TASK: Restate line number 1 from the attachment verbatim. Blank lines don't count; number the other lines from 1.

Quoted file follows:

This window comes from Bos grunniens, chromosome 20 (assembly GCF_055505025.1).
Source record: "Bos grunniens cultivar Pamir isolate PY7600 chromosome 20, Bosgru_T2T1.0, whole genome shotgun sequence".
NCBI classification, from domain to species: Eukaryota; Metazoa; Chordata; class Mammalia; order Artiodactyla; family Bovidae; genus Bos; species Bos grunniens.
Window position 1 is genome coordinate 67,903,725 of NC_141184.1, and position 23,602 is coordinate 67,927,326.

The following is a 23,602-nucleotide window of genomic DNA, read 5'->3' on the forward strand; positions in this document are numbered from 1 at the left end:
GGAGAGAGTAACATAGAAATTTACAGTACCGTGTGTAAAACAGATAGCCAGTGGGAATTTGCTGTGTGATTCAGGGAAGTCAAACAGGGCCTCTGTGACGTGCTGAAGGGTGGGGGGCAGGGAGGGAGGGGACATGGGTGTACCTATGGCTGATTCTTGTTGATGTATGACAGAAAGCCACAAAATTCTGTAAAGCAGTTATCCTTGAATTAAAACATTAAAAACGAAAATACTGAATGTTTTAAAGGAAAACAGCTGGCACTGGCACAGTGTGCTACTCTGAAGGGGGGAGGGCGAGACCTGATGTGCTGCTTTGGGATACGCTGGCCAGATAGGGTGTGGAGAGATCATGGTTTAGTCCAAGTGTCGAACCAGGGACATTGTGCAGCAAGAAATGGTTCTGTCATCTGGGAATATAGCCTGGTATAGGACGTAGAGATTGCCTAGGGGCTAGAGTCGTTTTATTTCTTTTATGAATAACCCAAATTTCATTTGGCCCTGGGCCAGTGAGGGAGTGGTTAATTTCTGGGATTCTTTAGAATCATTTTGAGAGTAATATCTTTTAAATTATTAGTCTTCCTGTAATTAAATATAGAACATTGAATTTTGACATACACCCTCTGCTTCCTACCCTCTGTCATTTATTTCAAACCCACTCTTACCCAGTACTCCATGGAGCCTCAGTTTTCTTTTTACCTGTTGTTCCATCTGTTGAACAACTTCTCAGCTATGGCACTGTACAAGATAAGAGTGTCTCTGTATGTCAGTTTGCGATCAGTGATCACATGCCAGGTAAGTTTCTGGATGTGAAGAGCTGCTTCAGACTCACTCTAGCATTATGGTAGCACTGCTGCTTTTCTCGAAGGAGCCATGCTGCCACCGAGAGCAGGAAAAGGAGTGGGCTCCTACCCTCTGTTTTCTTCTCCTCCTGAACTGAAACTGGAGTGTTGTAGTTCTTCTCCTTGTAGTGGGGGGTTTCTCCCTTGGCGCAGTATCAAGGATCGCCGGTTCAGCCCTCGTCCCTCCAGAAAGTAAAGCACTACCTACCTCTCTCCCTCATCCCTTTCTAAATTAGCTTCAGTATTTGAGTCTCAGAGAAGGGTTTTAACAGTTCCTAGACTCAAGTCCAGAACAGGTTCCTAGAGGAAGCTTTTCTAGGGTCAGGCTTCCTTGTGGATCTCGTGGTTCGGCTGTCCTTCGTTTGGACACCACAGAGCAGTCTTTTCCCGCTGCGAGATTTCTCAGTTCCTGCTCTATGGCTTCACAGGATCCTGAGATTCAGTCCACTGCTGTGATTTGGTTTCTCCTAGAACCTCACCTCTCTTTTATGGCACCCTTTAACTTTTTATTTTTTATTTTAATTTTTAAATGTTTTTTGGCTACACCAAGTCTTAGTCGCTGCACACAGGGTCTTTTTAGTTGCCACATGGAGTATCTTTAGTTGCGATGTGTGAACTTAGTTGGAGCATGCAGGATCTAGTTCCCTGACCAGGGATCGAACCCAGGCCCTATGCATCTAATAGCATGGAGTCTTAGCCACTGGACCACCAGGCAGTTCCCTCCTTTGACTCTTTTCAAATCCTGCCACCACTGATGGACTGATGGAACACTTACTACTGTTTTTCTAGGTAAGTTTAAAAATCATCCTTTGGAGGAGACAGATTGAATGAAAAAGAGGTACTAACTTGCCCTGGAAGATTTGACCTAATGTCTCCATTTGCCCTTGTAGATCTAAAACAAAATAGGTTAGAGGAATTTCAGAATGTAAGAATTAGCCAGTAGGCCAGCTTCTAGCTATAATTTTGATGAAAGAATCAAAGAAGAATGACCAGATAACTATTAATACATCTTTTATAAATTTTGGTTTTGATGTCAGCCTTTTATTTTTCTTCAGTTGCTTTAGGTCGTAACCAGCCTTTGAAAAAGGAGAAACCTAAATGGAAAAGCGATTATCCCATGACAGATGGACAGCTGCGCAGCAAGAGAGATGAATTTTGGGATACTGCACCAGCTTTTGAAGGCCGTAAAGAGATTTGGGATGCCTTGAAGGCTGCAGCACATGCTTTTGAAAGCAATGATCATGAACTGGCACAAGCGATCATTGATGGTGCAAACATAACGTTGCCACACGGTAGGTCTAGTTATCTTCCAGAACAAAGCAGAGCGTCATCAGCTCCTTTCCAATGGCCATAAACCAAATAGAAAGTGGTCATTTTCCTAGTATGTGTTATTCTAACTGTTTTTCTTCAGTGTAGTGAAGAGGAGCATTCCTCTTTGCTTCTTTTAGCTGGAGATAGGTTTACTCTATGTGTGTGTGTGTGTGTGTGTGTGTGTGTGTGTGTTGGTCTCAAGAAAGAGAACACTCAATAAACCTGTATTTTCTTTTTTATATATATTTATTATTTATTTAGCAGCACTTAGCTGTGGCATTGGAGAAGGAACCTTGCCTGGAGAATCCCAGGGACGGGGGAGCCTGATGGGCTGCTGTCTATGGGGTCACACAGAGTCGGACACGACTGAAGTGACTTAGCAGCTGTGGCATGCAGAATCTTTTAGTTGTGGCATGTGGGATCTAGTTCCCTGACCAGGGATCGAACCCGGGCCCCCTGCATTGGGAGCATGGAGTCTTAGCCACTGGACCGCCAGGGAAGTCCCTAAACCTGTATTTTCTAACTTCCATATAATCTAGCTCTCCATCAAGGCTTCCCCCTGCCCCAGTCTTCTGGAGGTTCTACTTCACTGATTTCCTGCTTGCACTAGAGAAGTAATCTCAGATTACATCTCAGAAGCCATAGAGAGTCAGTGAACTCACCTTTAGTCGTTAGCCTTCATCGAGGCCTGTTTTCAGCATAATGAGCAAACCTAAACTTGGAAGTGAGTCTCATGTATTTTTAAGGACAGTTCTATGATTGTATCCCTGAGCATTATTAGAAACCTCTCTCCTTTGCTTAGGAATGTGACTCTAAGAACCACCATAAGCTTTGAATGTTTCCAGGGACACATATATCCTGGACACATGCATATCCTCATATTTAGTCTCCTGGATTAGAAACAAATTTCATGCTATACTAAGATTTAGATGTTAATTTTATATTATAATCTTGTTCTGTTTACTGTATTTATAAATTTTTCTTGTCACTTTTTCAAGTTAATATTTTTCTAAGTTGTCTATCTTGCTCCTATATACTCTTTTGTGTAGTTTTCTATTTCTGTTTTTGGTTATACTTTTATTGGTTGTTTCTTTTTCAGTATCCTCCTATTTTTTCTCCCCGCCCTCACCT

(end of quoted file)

This window comes from Bos grunniens, chromosome 20 (assembly GCF_055505025.1).